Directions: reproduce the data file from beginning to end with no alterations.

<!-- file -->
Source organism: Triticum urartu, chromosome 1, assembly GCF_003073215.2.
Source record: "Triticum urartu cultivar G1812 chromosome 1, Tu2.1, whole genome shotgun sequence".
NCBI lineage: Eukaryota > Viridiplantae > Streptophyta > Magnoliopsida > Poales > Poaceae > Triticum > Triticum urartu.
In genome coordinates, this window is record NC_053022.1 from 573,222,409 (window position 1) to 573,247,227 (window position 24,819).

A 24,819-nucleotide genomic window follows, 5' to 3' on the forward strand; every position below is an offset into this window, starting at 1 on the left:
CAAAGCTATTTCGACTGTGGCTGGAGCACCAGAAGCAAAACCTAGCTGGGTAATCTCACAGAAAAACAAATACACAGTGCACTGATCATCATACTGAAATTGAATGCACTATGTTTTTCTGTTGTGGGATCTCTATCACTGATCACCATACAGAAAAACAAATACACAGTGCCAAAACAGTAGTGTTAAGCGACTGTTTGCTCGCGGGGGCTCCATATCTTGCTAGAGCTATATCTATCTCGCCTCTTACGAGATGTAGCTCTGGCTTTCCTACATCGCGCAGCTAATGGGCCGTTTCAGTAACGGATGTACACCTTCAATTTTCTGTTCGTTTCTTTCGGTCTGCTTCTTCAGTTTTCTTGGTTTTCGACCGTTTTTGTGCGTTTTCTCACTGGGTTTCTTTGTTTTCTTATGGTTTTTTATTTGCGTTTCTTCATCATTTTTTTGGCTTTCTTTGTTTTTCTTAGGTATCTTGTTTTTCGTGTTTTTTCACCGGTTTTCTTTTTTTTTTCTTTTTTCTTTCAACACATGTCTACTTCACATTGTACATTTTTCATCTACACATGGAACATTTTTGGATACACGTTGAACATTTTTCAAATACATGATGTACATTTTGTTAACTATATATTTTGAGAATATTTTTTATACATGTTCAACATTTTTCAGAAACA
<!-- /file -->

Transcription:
Source organism: Triticum urartu, chromosome 1, assembly GCF_003073215.2.
Source record: "Triticum urartu cultivar G1812 chromosome 1, Tu2.1, whole genome shotgun sequence".
NCBI lineage: Eukaryota > Viridiplantae > Streptophyta > Magnoliopsida > Poales > Poaceae > Triticum > Triticum urartu.
In genome coordinates, this window is record NC_053022.1 from 573,222,409 (window position 1) to 573,247,227 (window position 24,819).

A 24,819-nucleotide genomic window follows, 5' to 3' on the forward strand; every position below is an offset into this window, starting at 1 on the left:
CAAAGCTATTTCGACTGTGGCTGGAGCACCAGAAGCAAAACCTAGCTGGGTAATCTCACAGAAAAACAAATACACAGTGCACTGATCATCATACTGAAATTGAATGCACTATGTTTTTCTGTTGTGGGATCTCTATCACTGATCACCATACAGAAAAACAAATACACAGTGCCAAAACAGTAGTGTTAAGCGACTGTTTGCTCGCGGGGGCTCCATATCTTGCTAGAGCTATATCTATCTCGCCTCTTACGAGATGTAGCTCTGGCTTTCCTACATCGCGCAGCTAATGGGCCGTTTCAGTAACGGATGTACACCTTCAATTTTCTGTTCGTTTCTTTCGGTCTGCTTCTTCAGTTTTCTTGGTTTTCGACCGTTTTTGTGCGTTTTCTCACTGGGTTTCTTTGTTTTCTTATGGTTTTTTATTTGCGTTTCTTCATCATTTTTTTGGCTTTCTTTGTTTTTCTTAGGTATCTTGTTTTTCGTGTTTTTTCACCGGTTTTCTTTTTTTTTTCTTTTTTCTTTCAACACATGTCTACTTCACATTGTACATTTTTCATCTACACATGGAACATTTTTGGATACACGTTGAACATTTTTCAAATACATGATGTACATTTTGTTAACTATATATTTTGAGAATATTTTTTATACATGTTCAACATTTTTCAGAAACA